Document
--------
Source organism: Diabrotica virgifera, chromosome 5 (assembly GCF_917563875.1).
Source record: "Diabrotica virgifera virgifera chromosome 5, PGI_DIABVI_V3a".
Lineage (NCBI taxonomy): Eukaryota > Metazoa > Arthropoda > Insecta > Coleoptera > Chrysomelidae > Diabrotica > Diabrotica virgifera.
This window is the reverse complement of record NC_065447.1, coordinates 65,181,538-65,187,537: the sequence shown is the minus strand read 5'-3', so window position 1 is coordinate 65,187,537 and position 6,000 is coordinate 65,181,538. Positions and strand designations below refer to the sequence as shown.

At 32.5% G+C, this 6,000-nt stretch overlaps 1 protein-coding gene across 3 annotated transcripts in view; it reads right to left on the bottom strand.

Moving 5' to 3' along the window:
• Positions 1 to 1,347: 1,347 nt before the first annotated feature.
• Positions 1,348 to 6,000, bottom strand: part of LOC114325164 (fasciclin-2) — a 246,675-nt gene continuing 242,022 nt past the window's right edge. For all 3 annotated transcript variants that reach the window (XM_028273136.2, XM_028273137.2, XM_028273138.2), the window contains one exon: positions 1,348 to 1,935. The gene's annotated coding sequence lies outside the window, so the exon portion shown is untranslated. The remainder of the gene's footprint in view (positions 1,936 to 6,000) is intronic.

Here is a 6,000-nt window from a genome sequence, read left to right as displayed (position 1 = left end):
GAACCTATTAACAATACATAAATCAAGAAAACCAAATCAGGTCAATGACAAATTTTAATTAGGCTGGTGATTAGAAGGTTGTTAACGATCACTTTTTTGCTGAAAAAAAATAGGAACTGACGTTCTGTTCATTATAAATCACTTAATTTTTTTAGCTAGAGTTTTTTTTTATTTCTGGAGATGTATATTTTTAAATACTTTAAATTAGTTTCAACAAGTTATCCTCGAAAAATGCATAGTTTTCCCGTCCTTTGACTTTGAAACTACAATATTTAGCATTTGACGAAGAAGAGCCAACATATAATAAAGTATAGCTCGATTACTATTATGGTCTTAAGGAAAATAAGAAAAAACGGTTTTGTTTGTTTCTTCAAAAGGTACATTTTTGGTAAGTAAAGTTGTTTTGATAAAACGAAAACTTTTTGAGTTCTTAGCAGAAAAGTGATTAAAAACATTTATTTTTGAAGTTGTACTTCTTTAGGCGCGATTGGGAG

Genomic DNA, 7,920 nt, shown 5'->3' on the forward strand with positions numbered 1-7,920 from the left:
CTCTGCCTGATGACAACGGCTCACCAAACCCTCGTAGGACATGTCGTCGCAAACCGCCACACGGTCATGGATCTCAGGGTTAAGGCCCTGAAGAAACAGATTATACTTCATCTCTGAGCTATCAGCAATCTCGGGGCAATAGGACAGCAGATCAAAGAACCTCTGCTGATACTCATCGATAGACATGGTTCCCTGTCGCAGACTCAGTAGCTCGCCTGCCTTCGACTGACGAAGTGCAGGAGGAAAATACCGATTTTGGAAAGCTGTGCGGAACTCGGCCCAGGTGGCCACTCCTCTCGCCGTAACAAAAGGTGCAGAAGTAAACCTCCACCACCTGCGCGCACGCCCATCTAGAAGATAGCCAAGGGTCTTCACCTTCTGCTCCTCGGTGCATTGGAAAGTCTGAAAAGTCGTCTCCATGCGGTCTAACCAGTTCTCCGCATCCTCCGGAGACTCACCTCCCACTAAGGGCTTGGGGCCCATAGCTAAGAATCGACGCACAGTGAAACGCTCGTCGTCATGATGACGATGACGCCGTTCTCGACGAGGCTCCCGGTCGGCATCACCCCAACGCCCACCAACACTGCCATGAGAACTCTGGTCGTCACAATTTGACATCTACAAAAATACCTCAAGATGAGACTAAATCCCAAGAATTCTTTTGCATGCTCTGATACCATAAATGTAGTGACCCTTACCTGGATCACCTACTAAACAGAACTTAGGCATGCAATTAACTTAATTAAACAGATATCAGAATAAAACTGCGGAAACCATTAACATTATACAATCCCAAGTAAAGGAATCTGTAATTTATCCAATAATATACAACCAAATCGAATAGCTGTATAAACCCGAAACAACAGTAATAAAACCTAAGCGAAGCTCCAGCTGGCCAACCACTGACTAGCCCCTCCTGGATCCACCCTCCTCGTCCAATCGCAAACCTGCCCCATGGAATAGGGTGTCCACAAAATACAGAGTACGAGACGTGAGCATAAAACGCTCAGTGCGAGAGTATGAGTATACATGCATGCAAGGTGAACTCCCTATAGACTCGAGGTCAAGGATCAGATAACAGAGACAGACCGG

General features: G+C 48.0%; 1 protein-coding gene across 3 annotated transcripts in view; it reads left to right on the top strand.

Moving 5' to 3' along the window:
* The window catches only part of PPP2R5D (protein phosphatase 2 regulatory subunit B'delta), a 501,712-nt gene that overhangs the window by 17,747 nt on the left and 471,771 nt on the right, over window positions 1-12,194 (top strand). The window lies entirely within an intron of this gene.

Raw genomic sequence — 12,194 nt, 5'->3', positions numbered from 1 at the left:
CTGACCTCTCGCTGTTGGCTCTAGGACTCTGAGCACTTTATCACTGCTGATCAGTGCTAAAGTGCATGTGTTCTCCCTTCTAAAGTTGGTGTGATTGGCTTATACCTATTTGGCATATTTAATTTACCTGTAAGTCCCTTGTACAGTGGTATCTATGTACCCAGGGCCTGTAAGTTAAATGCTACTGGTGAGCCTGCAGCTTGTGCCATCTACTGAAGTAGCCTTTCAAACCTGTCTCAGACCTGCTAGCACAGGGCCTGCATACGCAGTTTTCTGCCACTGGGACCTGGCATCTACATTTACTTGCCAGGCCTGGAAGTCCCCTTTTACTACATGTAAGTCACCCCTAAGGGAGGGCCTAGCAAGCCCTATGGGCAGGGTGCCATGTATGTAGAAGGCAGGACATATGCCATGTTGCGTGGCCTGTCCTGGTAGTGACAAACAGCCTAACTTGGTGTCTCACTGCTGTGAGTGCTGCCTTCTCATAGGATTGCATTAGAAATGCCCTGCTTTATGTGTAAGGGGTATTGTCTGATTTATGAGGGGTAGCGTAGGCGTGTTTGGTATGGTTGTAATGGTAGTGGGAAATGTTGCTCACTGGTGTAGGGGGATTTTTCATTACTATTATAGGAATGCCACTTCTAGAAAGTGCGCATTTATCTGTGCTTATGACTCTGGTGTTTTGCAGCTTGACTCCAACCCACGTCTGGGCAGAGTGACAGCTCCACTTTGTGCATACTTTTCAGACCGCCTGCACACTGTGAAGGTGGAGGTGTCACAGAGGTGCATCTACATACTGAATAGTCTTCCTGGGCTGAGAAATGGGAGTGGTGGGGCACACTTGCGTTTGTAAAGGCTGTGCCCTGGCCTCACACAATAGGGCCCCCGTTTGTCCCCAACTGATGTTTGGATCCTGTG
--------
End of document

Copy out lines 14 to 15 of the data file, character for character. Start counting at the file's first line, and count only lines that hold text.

Moving 5' to 3' along the window:
* The window catches only part of PPP2R5D (protein phosphatase 2 regulatory subunit B'delta), a 501,712-nt gene that overhangs the window by 17,747 nt on the left and 471,771 nt on the right, over window positions 1-12,194 (top strand). The window lies entirely within an intron of this gene.